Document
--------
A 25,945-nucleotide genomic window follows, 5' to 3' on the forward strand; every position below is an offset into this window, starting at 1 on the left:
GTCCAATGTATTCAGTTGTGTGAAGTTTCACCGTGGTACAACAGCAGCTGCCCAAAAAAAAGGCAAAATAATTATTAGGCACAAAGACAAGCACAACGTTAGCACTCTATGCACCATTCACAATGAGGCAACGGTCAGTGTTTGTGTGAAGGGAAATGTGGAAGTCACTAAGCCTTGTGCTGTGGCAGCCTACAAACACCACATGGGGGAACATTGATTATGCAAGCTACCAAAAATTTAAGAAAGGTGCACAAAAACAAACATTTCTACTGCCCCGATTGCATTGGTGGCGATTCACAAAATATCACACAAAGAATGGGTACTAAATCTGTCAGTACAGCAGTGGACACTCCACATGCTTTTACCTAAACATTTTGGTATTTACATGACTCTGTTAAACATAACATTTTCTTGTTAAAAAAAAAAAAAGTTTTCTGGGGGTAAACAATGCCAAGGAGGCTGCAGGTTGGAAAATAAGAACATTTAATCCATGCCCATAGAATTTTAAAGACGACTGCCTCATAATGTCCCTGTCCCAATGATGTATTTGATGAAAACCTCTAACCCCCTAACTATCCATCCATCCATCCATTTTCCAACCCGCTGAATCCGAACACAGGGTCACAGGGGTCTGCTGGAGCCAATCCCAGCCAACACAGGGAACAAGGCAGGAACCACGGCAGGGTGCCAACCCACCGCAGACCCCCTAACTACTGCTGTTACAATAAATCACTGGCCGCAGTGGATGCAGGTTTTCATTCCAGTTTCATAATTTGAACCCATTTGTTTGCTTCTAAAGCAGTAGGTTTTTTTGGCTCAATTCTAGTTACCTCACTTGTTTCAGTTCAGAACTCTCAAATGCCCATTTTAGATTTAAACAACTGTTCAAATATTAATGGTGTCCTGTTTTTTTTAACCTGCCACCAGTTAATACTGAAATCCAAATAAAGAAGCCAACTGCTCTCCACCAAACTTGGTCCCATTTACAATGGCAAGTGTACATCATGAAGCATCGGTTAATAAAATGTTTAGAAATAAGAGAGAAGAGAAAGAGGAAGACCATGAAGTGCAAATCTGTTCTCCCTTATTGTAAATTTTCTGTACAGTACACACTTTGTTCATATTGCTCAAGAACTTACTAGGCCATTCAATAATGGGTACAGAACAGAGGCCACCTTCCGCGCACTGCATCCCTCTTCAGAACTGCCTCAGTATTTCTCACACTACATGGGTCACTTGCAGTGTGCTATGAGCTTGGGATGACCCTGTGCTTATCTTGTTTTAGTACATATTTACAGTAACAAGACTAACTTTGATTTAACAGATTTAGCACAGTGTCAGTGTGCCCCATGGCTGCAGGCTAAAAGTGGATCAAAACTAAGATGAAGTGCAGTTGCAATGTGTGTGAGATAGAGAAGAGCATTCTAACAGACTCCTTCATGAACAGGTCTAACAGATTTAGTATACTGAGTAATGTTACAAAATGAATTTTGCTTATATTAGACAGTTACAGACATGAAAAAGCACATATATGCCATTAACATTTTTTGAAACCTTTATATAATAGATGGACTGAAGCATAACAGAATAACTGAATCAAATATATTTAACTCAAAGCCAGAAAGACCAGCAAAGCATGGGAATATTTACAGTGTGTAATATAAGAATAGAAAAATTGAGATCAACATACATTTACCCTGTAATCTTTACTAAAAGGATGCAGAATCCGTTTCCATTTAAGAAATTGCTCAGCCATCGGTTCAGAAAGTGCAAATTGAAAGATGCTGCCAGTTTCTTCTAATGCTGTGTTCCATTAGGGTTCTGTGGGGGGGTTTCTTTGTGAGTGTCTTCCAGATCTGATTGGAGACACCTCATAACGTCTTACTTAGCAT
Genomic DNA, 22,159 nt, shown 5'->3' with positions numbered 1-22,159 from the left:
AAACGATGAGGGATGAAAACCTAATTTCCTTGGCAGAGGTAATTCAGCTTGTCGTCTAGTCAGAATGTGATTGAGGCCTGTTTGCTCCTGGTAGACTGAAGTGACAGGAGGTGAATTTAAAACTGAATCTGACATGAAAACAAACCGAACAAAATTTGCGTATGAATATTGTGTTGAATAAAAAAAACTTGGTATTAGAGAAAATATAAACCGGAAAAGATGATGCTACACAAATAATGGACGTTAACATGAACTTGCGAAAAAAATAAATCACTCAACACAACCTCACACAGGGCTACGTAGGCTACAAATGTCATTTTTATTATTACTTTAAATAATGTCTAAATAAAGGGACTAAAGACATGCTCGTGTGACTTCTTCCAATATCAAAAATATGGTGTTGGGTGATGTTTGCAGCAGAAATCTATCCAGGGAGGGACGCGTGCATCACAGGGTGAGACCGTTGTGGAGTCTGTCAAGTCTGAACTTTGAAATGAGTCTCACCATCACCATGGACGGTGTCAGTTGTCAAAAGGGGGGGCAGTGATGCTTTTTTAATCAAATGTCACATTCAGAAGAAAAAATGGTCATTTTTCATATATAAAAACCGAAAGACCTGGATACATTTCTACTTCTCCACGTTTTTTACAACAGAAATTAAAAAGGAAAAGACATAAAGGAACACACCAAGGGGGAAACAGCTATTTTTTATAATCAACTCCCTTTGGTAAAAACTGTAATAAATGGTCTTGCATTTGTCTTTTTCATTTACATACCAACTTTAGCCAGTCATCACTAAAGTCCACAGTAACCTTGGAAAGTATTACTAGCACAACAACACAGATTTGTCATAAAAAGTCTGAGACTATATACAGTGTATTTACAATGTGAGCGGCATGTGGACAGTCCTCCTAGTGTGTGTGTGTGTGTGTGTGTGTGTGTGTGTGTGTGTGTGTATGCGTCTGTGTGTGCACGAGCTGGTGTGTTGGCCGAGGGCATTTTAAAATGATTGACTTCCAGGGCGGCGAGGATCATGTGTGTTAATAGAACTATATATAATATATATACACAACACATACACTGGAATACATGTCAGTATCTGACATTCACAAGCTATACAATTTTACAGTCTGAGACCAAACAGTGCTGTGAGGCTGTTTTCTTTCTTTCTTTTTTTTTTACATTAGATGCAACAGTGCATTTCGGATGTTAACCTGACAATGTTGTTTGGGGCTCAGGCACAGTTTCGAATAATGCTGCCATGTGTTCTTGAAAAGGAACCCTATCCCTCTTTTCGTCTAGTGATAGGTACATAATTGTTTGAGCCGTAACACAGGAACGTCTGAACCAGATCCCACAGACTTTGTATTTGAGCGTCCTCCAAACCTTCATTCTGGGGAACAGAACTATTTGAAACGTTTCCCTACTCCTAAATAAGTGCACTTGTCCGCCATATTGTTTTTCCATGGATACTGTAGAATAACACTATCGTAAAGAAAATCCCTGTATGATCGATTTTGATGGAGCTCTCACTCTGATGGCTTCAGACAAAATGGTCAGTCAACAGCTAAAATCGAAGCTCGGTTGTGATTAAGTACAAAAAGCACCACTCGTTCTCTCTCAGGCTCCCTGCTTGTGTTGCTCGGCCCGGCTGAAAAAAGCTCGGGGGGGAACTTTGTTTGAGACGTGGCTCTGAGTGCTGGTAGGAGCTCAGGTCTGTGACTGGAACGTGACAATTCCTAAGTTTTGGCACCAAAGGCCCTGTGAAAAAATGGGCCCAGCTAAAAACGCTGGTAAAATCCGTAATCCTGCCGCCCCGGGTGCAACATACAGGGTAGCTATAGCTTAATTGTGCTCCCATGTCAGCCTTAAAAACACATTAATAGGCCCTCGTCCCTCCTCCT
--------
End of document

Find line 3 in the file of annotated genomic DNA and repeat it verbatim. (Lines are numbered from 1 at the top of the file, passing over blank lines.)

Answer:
Genomic DNA, 22,159 nt, shown 5'->3' with positions numbered 1-22,159 from the left: